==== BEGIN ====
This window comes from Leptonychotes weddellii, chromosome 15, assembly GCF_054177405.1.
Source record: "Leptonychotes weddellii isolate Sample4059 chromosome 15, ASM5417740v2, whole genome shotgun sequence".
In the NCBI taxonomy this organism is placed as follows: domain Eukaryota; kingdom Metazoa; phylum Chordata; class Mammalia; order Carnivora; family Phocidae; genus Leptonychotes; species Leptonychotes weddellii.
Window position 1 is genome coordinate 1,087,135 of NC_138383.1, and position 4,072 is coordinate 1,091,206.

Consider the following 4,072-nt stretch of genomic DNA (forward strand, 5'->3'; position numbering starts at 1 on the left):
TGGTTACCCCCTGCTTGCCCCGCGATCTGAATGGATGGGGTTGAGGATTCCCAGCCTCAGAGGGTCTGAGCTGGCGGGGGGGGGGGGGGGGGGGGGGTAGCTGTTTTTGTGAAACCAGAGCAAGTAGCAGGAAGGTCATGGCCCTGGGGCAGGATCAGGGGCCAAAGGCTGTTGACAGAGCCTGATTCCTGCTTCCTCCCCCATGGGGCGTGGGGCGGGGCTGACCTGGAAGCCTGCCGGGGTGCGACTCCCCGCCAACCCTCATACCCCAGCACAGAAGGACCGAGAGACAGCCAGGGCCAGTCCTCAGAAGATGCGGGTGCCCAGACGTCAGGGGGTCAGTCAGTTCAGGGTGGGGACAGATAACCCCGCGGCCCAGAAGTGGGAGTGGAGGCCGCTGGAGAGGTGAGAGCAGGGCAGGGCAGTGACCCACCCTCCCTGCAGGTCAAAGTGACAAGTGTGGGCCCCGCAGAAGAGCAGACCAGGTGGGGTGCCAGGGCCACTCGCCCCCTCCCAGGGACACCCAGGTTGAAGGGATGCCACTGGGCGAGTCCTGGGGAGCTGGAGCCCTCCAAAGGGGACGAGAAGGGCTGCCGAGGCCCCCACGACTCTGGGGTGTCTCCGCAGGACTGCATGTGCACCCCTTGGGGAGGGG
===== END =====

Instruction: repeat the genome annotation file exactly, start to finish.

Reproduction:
This window comes from Leptonychotes weddellii, chromosome 15, assembly GCF_054177405.1.
Source record: "Leptonychotes weddellii isolate Sample4059 chromosome 15, ASM5417740v2, whole genome shotgun sequence".
In the NCBI taxonomy this organism is placed as follows: domain Eukaryota; kingdom Metazoa; phylum Chordata; class Mammalia; order Carnivora; family Phocidae; genus Leptonychotes; species Leptonychotes weddellii.
Window position 1 is genome coordinate 1,087,135 of NC_138383.1, and position 4,072 is coordinate 1,091,206.

Consider the following 4,072-nt stretch of genomic DNA (forward strand, 5'->3'; position numbering starts at 1 on the left):
TGGTTACCCCCTGCTTGCCCCGCGATCTGAATGGATGGGGTTGAGGATTCCCAGCCTCAGAGGGTCTGAGCTGGCGGGGGGGGGGGGGGGGGGGGGGTAGCTGTTTTTGTGAAACCAGAGCAAGTAGCAGGAAGGTCATGGCCCTGGGGCAGGATCAGGGGCCAAAGGCTGTTGACAGAGCCTGATTCCTGCTTCCTCCCCCATGGGGCGTGGGGCGGGGCTGACCTGGAAGCCTGCCGGGGTGCGACTCCCCGCCAACCCTCATACCCCAGCACAGAAGGACCGAGAGACAGCCAGGGCCAGTCCTCAGAAGATGCGGGTGCCCAGACGTCAGGGGGTCAGTCAGTTCAGGGTGGGGACAGATAACCCCGCGGCCCAGAAGTGGGAGTGGAGGCCGCTGGAGAGGTGAGAGCAGGGCAGGGCAGTGACCCACCCTCCCTGCAGGTCAAAGTGACAAGTGTGGGCCCCGCAGAAGAGCAGACCAGGTGGGGTGCCAGGGCCACTCGCCCCCTCCCAGGGACACCCAGGTTGAAGGGATGCCACTGGGCGAGTCCTGGGGAGCTGGAGCCCTCCAAAGGGGACGAGAAGGGCTGCCGAGGCCCCCACGACTCTGGGGTGTCTCCGCAGGACTGCATGTGCACCCCTTGGGGAGGGG